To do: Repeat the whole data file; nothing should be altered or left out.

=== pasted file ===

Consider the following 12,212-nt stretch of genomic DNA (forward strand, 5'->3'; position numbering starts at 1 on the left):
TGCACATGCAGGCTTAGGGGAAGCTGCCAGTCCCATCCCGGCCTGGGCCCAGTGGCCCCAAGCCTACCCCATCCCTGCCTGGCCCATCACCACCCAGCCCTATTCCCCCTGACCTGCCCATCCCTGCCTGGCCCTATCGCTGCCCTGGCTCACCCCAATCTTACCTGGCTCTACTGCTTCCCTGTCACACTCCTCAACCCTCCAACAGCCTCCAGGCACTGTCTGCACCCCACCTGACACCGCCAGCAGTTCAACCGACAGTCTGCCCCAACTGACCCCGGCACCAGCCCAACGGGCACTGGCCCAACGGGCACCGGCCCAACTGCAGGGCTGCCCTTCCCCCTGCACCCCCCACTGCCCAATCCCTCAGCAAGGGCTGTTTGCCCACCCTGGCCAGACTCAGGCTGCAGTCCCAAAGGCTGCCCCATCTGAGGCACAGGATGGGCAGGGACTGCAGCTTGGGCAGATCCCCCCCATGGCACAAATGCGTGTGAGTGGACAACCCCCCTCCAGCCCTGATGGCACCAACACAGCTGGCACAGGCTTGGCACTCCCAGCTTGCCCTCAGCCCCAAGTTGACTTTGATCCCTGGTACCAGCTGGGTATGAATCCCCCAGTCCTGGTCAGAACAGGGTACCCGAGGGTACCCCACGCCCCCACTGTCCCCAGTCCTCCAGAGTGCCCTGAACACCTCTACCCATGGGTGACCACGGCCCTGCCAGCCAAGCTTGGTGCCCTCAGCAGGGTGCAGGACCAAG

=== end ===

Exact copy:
Consider the following 12,212-nt stretch of genomic DNA (forward strand, 5'->3'; position numbering starts at 1 on the left):
TGCACATGCAGGCTTAGGGGAAGCTGCCAGTCCCATCCCGGCCTGGGCCCAGTGGCCCCAAGCCTACCCCATCCCTGCCTGGCCCATCACCACCCAGCCCTATTCCCCCTGACCTGCCCATCCCTGCCTGGCCCTATCGCTGCCCTGGCTCACCCCAATCTTACCTGGCTCTACTGCTTCCCTGTCACACTCCTCAACCCTCCAACAGCCTCCAGGCACTGTCTGCACCCCACCTGACACCGCCAGCAGTTCAACCGACAGTCTGCCCCAACTGACCCCGGCACCAGCCCAACGGGCACTGGCCCAACGGGCACCGGCCCAACTGCAGGGCTGCCCTTCCCCCTGCACCCCCCACTGCCCAATCCCTCAGCAAGGGCTGTTTGCCCACCCTGGCCAGACTCAGGCTGCAGTCCCAAAGGCTGCCCCATCTGAGGCACAGGATGGGCAGGGACTGCAGCTTGGGCAGATCCCCCCCATGGCACAAATGCGTGTGAGTGGACAACCCCCCTCCAGCCCTGATGGCACCAACACAGCTGGCACAGGCTTGGCACTCCCAGCTTGCCCTCAGCCCCAAGTTGACTTTGATCCCTGGTACCAGCTGGGTATGAATCCCCCAGTCCTGGTCAGAACAGGGTACCCGAGGGTACCCCACGCCCCCACTGTCCCCAGTCCTCCAGAGTGCCCTGAACACCTCTACCCATGGGTGACCACGGCCCTGCCAGCCAAGCTTGGTGCCCTCAGCAGGGTGCAGGACCAAG